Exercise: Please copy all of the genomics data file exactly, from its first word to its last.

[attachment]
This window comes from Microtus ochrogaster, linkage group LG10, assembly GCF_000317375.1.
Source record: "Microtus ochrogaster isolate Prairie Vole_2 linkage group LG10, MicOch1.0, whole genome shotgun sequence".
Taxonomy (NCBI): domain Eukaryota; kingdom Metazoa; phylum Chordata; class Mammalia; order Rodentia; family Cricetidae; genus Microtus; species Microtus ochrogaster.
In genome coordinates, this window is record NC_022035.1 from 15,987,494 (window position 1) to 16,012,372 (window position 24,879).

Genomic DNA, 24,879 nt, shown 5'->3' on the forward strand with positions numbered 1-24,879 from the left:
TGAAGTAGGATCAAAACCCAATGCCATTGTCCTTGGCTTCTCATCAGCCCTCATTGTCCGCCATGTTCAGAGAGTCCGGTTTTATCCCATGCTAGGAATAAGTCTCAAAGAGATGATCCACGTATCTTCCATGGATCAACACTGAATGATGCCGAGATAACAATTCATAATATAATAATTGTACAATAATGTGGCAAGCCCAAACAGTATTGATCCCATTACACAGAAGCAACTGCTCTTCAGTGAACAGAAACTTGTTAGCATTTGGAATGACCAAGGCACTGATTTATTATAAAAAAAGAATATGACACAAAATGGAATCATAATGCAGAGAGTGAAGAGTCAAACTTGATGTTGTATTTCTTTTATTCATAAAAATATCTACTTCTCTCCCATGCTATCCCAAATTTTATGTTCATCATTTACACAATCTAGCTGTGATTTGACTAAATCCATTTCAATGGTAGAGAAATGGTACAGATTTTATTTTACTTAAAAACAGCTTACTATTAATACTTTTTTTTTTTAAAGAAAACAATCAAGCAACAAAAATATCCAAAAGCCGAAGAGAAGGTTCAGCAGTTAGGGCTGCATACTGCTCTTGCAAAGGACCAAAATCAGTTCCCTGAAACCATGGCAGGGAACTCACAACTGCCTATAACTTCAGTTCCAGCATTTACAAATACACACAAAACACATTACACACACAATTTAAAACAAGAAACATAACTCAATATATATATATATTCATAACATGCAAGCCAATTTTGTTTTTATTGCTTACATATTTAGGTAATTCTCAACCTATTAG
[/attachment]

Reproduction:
This window comes from Microtus ochrogaster, linkage group LG10, assembly GCF_000317375.1.
Source record: "Microtus ochrogaster isolate Prairie Vole_2 linkage group LG10, MicOch1.0, whole genome shotgun sequence".
Taxonomy (NCBI): domain Eukaryota; kingdom Metazoa; phylum Chordata; class Mammalia; order Rodentia; family Cricetidae; genus Microtus; species Microtus ochrogaster.
In genome coordinates, this window is record NC_022035.1 from 15,987,494 (window position 1) to 16,012,372 (window position 24,879).

Genomic DNA, 24,879 nt, shown 5'->3' on the forward strand with positions numbered 1-24,879 from the left:
TGAAGTAGGATCAAAACCCAATGCCATTGTCCTTGGCTTCTCATCAGCCCTCATTGTCCGCCATGTTCAGAGAGTCCGGTTTTATCCCATGCTAGGAATAAGTCTCAAAGAGATGATCCACGTATCTTCCATGGATCAACACTGAATGATGCCGAGATAACAATTCATAATATAATAATTGTACAATAATGTGGCAAGCCCAAACAGTATTGATCCCATTACACAGAAGCAACTGCTCTTCAGTGAACAGAAACTTGTTAGCATTTGGAATGACCAAGGCACTGATTTATTATAAAAAAAGAATATGACACAAAATGGAATCATAATGCAGAGAGTGAAGAGTCAAACTTGATGTTGTATTTCTTTTATTCATAAAAATATCTACTTCTCTCCCATGCTATCCCAAATTTTATGTTCATCATTTACACAATCTAGCTGTGATTTGACTAAATCCATTTCAATGGTAGAGAAATGGTACAGATTTTATTTTACTTAAAAACAGCTTACTATTAATACTTTTTTTTTTTAAAGAAAACAATCAAGCAACAAAAATATCCAAAAGCCGAAGAGAAGGTTCAGCAGTTAGGGCTGCATACTGCTCTTGCAAAGGACCAAAATCAGTTCCCTGAAACCATGGCAGGGAACTCACAACTGCCTATAACTTCAGTTCCAGCATTTACAAATACACACAAAACACATTACACACACAATTTAAAACAAGAAACATAACTCAATATATATATATATTCATAACATGCAAGCCAATTTTGTTTTTATTGCTTACATATTTAGGTAATTCTCAACCTATTAG